Website Privacy Policies
- Providing goods or services, including content and information.
- Using interactive features or social media applications.
- Direct marketing.
- The Federal Trade Commission Act, regulating unfair or deceptive business practices and providing guidance on consumer privacy disclosures;
- The Children’s Online Privacy Protection Act (COPPA), regulating the online privacy of children under 13;
- The Gramm-Leach-Bliley Act (GLBA), regulating personal information held by financial institutions;
- The Health Insurance Portability and Accountability Act (HIPAA), regulating health and medical information held by healthcare providers and other healthcare entities; and
- State privacy laws, particularly in California.
- Notice. The policy should clearly inform visitors about the types of personal information collected. Additionally, the policy should describe in detail how personal information is collected, used, and shared.
- Choice and consent. Online businesses and websites should draft the policy such that it provides visitors with choices regarding how their personal information is used or disclosed. Additionally, websites may need to obtain consent if users’ personal information is used for purposes unrelated to the business’s interaction with the visitor.
- Access. The policy should describe how users can access, correct, and remove any personal information collected by the site.
- Security. The policy should describe the steps taken by the site operator to protect personal information.
Users of this document should be aware that some foreign jurisdictions, such as the EU, may:
- Have comprehensive privacy and data security laws that are more stringent than US laws including the EU General Data Protection Regulation (GDPR) and EU Privacy and Electronic Communications Directive (E-Privacy Directive).
- Require prior, explicit user consent for:
- the collection and use of certain sensitive information.
- Place restrictions on the transfer of personal information to other countries.
- The website operates only in the US and only collects personal information from US residents. If the website operates in more than one jurisdiction (which may include storing or hosting data in that jurisdiction) or collects personal information from website visitors located outside of the US, the website operator must determine whether it is subject to the laws of those foreign jurisdictions and, if so, take steps to comply with those jurisdictions’ laws, including any personal information transfer restrictions.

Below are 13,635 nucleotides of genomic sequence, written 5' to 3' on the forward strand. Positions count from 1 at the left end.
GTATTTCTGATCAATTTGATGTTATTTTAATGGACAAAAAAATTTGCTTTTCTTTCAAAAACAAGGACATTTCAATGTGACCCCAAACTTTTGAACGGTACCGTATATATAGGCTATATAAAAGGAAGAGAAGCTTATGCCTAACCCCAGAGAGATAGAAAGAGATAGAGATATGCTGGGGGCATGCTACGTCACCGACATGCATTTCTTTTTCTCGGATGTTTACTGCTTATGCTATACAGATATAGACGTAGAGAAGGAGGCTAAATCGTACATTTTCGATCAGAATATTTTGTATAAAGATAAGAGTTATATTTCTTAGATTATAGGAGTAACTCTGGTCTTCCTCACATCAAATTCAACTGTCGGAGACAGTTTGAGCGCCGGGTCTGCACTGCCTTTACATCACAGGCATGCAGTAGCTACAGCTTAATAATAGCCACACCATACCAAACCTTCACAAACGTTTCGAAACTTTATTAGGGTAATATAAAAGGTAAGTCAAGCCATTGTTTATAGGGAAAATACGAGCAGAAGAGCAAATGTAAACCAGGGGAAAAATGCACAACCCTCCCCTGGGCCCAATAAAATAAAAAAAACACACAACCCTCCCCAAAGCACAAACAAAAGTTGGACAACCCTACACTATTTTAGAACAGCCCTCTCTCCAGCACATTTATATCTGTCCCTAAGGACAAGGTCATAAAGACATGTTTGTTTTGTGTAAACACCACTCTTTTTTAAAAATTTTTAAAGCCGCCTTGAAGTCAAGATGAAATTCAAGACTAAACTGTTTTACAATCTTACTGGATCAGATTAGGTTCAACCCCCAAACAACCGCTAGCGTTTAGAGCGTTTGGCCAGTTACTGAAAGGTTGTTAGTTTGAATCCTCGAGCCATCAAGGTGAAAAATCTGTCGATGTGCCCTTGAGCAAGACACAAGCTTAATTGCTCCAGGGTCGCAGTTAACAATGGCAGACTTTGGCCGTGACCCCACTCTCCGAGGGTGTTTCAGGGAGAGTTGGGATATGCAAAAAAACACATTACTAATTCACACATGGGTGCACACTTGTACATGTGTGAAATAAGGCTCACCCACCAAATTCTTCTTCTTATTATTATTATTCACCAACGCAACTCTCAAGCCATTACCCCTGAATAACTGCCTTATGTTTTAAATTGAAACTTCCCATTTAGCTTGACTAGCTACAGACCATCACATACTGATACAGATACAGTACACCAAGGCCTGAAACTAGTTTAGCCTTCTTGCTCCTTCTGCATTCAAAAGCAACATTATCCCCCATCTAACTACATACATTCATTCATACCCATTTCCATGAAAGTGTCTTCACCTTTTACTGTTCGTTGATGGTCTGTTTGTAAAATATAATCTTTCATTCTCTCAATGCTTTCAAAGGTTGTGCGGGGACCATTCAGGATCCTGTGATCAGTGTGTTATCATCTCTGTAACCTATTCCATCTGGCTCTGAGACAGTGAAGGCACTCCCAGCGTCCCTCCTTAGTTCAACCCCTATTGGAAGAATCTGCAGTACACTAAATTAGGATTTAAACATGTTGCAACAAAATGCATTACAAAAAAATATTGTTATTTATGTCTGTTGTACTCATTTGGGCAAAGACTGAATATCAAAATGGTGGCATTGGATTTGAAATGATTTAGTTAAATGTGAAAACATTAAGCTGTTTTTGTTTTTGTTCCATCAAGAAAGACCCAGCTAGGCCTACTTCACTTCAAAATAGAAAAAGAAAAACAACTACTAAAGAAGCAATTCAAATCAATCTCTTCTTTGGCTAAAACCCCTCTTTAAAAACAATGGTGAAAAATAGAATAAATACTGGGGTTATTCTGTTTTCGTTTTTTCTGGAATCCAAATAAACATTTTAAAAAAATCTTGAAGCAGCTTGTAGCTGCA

- The site operator is not subject to the privacy and data security requirements of GLBA or HIPAA. Financial institutions subject to GLBA and healthcare providers and other entities subject to HIPAA should review those regulations because they should ensure that their website privacy policies comply with relevant requirements.
- Easy for the intended website users to read and understand.
- Clearly and conspicuously accessible on the website. A link to the policy must be conspicuously placed wherever personal information is collected, preferably on every website page. Some site operators use a layered notice format, pairing a short summary with a detailed disclosure, to simplify a complex privacy notice.
- Consistent with the site operator’s actual business operations and information handling practices. The policy should not make any promises the site operator cannot or does not intend to keep.
Where particularly sensitive personal information is collected, obtaining explicit acknowledgment or consent from the user may also be required. Common consent methods include the use of click-through agreements, where the user is prompted to click on an icon or check a box indicating that policy was read and the user and assents to its terms.
- Senior management.
- Business and technical employees responsible for operating the site.
- Operating units responsible for controlling access to and use of personal information collected from the site.
- Information technology groups responsible for security.
- Legal counsel.
Important Legal Disclaimers
Helix Compliance, LLC (“Helix”) is not a law firm, and Helix’s employees and representatives are not acting as your attorney. Helix provides a technology-based platform for those seeking to prepare their own legal documents. Using Helix’s system-generated documents does not create an attorney-client relationship between you and Helix or any Helix employee or representative. Therefore, your communications with Helix do not constitute privileged communications. Likewise, neither the attorney-client privilege nor the work product doctrine protect your communications with Helix. Helix is not your lawyer in any way, shape, or form.
Using Helix’s documents is not a substitute for the expertise of an attorney. Thus, you should not use Helix’s system-generated documents as a substitute for legal advice. Additionally, you should not construe Helix’s system-generated documents as legal advice. Helix does not review any information provided to it for legal accuracy or sufficiency. Helix does not apply the law to the facts of your situation, and Helix does not draw legal conclusions. Further, Helix does not provide opinions about your selection of documents. Users seeking legal advice should consult a qualified licensed attorney.
Even though Helix seeks to ensure that document content is up-to-date, laws change rapidly. Therefore, Helix does not guarantee that each document is completely current. The law differs in each legal jurisdiction and may be applied differently depending on your factual circumstances. If you are unsure whether your situation requires a specific document or whether the document’s contents are legally sufficient for your specific purposes, you should consult a qualified licensed attorney.